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Category Archives: environment
In my article Anti-fluoridation study flawed – petition rejected I referred to Bill Hirzy’s flawed paper, Hirzy et al. (2013), on fluoridation chemicals. He has now submitted a correction to this paper. Interested readers can see it at Corrigendum to “Comparison of hydrofluorosilicic acid and pharmaceutical sodium fluoride as fluoridating agents—A cost–benefit analysis” [Environ. Sci. Policy 29 (2013) 81–86].
Hirzy does admit to embarrassment for the major mistake in his calculations. However, he doesn’t hold back on his political line. He concludes that his arguments for making bottled water fluoridated with NaF available is:
“an economically and socially feasible alternative to putting industrial grade HFSA into 100 gallons per day per capita and flushing more that 98 percent of that into municipal waste water treatment plants. Of course the phosphate industry would have to find some other means of dealing with 250,000 tons per year of HFSA than shipping it from their factories to drinking water treatment plants, passing it through households and into waste water treatment plants.”
Well, I guess he is primarily a political activist (this paper and its correction seem to be the total of his scientific publication list).
American Environmental Health Sciences
However, I was interested to see his contact details given in the paper as: “American Environmental Health Sciences, 506 E Street, N.E., Washington, DC 20002, USA.” I wondered, who the hell is the American Environment Health Science organisation, so did an internet search. Try it and see if you can find out anything more than I did.
Sum total was 2 links. One to a Chinese Hardware Co which referred to:
” American Environmental Health Sciences researcher One study found that 99 percent of American families with dogs and cats allergens, but only less than half of which the family cat or dog . Most of the family pet allergens from schools, hospitals , shopping malls , cinemas and other public places .”
Not much sense there.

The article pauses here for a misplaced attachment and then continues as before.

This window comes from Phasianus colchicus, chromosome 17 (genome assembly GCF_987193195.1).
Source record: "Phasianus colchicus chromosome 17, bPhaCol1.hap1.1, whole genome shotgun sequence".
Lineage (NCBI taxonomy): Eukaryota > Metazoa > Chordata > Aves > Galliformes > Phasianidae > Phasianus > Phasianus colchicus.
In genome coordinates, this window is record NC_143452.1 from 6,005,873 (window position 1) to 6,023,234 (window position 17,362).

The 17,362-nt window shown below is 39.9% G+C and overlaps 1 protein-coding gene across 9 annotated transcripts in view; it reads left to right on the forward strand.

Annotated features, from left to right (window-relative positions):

The other was to a conference programme (The Middle East Waste Summit 2009). One of the speakers (our old friend Paul Connett) was described as “Director, American Environmental Health Science Projects.” Not as coincidental as one might think – Bill Hirzy works for Paul Connett’s Fluoride Action Network as a paid political lobbyist.
Still – how credible is this organisation. A search of its postal address showed it to be a residential house in Washington. In fact, it seems to be the house in which Bill Hirzy lives!
My conclusion – another astroturf organisation with a sciency name used to give some sort of credibility to Bill Hirzy and Paul Connett. I know the anti-fluoridation movement has a track record in setting up astro-turf organisations for this sort of purpose (see my article Anti-fluoridationist astro-turfing and media manipulation). But I wonder how widespread this practice is for supplying credibility in scientific journals and conferences?
Note: A reader brought to my attention that the address for the International Society for Fluoride Research Inc., publisher of the Fluoride journal, is 727 Brighton Road, Ocean View, Dunedin 9035. Another residential address.
By the way the International Society for Fluoride Research Inc. is registered in New Zealand as a charity where you can view details of its rules and financial reports.
The normal cherry picking and confirmation bias approach to science of the ideologically driven is annoying enough. At least we can discuss this and offer alternative scientific findings. And let’s face it – we are all prone to cherry picking and confirmation bias.
But some peopel carry this opportunist and naive use of science to extremes. This is particularly true of conspiracy theorists obsessed with contaminants. For them, the very fact that a contaminant is detected, irrespective of its extremely low concentration, is “proof” of contamination. The means they can feed their obsession with analytical evidence which actually does not support their argument.